Now let's apply that standard to what must be a common situation where electronic surveillance is important: our forces capture a terrorist overseas who has a cell phone. Let's pretend that there are no procedural problems with the 72-hour provision, and that our soldiers can immediately begin intercepting communications to that cell phone in expectation of a warrant to be issued later. That won't do them a lot of good. There may be some incoming calls, but there will be no conversations to monitor since presumably our soldiers won't be answering the phone. So what they will be able to obtain is a list of phone numbers--numbers taken from incoming calls, and numbers recorded on the cell phone as having been called by the terrorist before he was captured. What we really need to do, to roll up the cell of which the captured terrorist was a member, it to begin monitoring those other phone numbers. Those are the telephones on which the other terrorists will be talking; among other things, they will be wondering what happened to their comrade.

But, as far as I know, the fact that a particular phone called a terrorist's (or suspected terrorist's) phone does not provide probable cause to believe that the owner of that phone is the agent of a foreign power. It could be the terrorist's mother; it could be his tentmaker or his landlord, dunning him for rent.

And, like a tennis ball, back we fly to Ms. Toensing:

Even if time were not an issue, any emergency FISA application must still establish the required probable cause within 72 hours of placing the tap. So al Qaeda agent A is captured in Afghanistan and has agent B's number in his cell phone, which is monitored by NSA overseas. Agent B makes two or three calls every day to agent C, who flies to New York. That chain of facts, without further evidence, does not establish probable cause for a court to believe that C is an agent of a foreign power with information about terrorism. Yet, post 9/11, do the critics want NSA to cease monitoring agent C just because he landed on U.S. soil?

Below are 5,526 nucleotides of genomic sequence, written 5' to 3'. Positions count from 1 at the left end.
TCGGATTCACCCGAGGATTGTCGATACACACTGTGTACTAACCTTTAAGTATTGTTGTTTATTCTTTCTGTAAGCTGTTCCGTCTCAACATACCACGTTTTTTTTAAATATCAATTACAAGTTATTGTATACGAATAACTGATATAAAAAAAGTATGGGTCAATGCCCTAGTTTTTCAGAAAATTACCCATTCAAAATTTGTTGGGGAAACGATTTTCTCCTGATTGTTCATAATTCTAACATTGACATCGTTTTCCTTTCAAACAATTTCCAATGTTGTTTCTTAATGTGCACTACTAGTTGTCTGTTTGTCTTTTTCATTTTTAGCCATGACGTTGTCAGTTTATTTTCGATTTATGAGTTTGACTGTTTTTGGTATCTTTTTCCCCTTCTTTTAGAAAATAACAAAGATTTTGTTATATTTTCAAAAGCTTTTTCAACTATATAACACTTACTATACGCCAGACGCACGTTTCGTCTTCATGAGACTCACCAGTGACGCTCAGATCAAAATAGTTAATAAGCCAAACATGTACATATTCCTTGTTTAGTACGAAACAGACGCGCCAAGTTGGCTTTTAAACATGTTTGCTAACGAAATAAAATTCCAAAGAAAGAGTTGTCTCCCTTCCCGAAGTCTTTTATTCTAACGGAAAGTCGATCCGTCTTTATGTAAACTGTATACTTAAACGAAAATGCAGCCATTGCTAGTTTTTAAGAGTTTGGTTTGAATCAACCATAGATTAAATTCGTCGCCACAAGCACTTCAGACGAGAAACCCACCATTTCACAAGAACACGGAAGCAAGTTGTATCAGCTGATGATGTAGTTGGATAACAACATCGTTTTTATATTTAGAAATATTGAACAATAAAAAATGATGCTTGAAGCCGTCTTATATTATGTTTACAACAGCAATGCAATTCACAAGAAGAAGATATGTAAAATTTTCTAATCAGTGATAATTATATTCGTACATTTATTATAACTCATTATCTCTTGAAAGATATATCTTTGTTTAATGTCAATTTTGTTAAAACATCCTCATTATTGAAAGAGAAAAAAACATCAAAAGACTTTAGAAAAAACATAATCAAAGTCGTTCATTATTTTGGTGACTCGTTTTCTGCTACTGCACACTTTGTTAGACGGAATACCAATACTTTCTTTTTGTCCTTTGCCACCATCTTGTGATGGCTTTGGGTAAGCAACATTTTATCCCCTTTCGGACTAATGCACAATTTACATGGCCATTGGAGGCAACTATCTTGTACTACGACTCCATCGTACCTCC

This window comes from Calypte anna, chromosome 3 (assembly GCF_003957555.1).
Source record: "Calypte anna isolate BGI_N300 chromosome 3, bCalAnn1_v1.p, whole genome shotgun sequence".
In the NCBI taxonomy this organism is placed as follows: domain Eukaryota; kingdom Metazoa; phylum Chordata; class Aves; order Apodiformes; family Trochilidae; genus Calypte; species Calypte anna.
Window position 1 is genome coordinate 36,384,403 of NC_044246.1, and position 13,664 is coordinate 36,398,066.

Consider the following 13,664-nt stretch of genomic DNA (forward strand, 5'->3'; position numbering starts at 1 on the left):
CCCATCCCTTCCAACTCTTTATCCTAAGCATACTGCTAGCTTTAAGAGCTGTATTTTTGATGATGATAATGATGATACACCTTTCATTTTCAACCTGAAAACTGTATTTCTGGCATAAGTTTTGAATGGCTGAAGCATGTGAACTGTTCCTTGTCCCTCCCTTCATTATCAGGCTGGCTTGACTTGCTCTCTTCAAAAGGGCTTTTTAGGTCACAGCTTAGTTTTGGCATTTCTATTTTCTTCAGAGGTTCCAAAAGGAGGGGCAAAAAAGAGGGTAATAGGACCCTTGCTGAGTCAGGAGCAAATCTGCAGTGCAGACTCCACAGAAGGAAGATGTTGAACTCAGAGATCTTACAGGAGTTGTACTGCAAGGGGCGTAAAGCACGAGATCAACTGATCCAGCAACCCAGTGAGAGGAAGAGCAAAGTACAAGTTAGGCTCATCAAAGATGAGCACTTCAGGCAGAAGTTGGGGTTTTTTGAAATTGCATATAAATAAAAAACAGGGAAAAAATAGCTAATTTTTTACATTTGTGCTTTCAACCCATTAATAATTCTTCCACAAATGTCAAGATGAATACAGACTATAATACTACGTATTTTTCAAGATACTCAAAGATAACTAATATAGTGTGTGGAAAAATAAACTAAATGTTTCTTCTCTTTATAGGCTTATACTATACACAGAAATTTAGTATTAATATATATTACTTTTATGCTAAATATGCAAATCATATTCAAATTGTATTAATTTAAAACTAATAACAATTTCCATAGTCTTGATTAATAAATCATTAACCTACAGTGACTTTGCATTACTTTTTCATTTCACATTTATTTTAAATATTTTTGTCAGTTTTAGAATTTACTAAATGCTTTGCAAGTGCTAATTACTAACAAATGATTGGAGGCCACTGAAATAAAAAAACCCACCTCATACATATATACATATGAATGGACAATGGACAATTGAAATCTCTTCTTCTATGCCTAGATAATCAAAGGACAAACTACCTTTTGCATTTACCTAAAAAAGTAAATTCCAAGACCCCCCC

So much for Al Gore's risible claim that the FISA rules allow "ample flexibility and an ability for the executive to move with as much speed as desired." Once again, Hinderaker and Toensing are perfectly in synch, despite writing separately more than a week apart; and only the man who would be king is left twisting slowly, slowly in the wind.

Rantin' Al

Simply put, the NSA electronic surveillance is not just the law, it's also a good idea. It is, in fact, a necessary, urgent, and irreplaceable arrow in the quiver of intelligence-gathering to thwart terrorist attacks.

Hatched by Dafydd on this day, January 20, 2006, at the time of 3:22 AM

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The following hissed in response by: matoko kusanagi

But, as far as I know, the fact that a particular phone called a terrorist's (or suspected terrorist's) phone does not provide probable cause to believe that the owner of that phone is the agent of a foreign power. It could be the terrorist's mother; it could be his tentmaker or his landlord, dunning him for rent.
that's not how it works. see social network theory.